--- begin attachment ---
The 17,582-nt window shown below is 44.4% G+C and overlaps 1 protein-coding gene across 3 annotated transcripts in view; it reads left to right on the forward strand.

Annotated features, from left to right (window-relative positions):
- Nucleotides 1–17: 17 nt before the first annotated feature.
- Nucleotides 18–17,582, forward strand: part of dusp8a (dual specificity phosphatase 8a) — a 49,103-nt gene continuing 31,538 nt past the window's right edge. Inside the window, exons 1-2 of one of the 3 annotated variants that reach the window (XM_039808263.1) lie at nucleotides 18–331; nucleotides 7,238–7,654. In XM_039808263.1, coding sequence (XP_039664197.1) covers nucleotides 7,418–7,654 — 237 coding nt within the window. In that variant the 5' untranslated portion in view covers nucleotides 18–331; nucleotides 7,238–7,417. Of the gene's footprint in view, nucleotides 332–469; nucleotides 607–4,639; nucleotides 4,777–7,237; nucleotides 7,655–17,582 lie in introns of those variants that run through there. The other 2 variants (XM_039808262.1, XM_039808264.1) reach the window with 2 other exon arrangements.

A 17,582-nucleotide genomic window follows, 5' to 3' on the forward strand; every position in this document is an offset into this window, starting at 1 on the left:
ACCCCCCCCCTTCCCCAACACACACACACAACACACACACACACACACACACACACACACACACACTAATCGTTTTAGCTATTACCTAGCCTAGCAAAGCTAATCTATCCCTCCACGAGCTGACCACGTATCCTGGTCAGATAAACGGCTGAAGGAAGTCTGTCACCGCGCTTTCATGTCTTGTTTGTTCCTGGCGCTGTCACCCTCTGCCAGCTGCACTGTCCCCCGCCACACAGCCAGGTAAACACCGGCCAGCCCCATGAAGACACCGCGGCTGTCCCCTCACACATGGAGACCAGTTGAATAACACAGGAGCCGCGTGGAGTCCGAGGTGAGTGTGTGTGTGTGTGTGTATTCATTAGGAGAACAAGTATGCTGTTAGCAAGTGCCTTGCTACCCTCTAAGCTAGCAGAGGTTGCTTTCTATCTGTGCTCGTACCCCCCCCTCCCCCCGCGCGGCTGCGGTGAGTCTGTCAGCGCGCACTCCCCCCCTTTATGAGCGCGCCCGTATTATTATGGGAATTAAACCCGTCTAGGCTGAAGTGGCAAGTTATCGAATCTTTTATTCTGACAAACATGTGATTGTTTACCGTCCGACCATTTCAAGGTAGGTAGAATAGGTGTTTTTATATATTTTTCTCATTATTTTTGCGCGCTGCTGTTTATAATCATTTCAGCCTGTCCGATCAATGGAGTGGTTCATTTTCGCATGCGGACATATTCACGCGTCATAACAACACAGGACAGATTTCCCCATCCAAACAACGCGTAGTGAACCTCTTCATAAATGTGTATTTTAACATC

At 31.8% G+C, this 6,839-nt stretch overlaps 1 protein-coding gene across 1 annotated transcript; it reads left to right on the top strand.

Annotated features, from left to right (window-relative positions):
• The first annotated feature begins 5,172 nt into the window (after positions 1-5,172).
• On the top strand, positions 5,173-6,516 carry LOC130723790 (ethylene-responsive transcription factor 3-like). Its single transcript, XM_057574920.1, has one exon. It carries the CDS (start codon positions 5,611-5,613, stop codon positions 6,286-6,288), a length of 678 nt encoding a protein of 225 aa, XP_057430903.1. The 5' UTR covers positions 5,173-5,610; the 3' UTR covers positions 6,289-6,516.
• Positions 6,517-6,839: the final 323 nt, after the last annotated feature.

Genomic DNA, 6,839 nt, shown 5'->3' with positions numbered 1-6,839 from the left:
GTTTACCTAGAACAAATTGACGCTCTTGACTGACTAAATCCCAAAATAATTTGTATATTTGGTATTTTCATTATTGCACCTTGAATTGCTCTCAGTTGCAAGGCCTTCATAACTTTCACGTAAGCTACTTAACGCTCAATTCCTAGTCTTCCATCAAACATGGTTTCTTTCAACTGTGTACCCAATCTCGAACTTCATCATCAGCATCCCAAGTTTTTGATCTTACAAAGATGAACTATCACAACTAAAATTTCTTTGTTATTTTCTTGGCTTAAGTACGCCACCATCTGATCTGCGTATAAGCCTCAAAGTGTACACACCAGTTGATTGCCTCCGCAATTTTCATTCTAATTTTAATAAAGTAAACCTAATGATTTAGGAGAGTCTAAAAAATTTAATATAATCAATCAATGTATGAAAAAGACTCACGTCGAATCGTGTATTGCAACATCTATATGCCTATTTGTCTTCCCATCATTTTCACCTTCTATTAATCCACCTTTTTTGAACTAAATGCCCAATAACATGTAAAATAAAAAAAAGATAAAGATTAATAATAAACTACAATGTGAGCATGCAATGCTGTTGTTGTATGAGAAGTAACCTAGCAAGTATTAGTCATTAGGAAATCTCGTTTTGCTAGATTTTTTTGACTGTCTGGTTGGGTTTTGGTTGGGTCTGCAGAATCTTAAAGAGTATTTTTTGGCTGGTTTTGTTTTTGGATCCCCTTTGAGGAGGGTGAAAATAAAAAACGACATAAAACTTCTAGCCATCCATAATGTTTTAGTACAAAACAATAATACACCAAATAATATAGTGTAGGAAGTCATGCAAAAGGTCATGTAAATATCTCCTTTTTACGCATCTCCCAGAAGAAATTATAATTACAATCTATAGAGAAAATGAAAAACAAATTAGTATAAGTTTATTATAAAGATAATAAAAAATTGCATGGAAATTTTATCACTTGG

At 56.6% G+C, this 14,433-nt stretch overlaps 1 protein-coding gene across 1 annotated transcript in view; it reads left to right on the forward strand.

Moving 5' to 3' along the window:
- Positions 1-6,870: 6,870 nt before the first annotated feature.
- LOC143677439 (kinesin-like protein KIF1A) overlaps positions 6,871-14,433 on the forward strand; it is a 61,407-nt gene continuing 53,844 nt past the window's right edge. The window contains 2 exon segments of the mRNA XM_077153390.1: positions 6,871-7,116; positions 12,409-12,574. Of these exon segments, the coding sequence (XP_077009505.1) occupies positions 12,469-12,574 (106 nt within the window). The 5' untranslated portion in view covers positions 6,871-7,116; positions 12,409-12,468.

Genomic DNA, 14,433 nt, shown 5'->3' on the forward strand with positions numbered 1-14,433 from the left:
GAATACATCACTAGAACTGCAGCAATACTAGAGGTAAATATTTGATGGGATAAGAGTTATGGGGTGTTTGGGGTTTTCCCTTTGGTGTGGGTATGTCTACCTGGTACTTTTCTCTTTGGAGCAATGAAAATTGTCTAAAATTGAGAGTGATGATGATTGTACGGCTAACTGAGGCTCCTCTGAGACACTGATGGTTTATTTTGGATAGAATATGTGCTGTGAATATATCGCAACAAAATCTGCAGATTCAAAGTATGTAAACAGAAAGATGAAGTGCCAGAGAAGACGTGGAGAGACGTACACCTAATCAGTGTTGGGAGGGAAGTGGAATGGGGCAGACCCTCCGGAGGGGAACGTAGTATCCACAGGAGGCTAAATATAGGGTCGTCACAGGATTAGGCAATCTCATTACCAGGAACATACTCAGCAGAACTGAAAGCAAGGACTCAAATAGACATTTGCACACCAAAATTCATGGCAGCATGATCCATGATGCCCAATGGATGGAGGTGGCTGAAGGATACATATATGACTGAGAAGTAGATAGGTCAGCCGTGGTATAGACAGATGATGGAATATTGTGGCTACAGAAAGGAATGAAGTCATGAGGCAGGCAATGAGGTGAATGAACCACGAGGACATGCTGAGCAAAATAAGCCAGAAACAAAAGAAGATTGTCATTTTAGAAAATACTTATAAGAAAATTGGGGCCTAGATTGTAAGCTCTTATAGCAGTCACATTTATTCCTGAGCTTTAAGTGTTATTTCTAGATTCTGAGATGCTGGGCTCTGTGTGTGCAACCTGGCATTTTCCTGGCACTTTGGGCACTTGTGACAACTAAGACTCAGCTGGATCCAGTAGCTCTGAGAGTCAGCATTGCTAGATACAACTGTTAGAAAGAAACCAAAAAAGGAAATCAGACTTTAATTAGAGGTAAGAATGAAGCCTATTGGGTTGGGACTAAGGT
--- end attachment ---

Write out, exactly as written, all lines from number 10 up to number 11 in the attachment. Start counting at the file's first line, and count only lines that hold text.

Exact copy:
• On the top strand, positions 5,173-6,516 carry LOC130723790 (ethylene-responsive transcription factor 3-like). Its single transcript, XM_057574920.1, has one exon. It carries the CDS (start codon positions 5,611-5,613, stop codon positions 6,286-6,288), a length of 678 nt encoding a protein of 225 aa, XP_057430903.1. The 5' UTR covers positions 5,173-5,610; the 3' UTR covers positions 6,289-6,516.
• Positions 6,517-6,839: the final 323 nt, after the last annotated feature.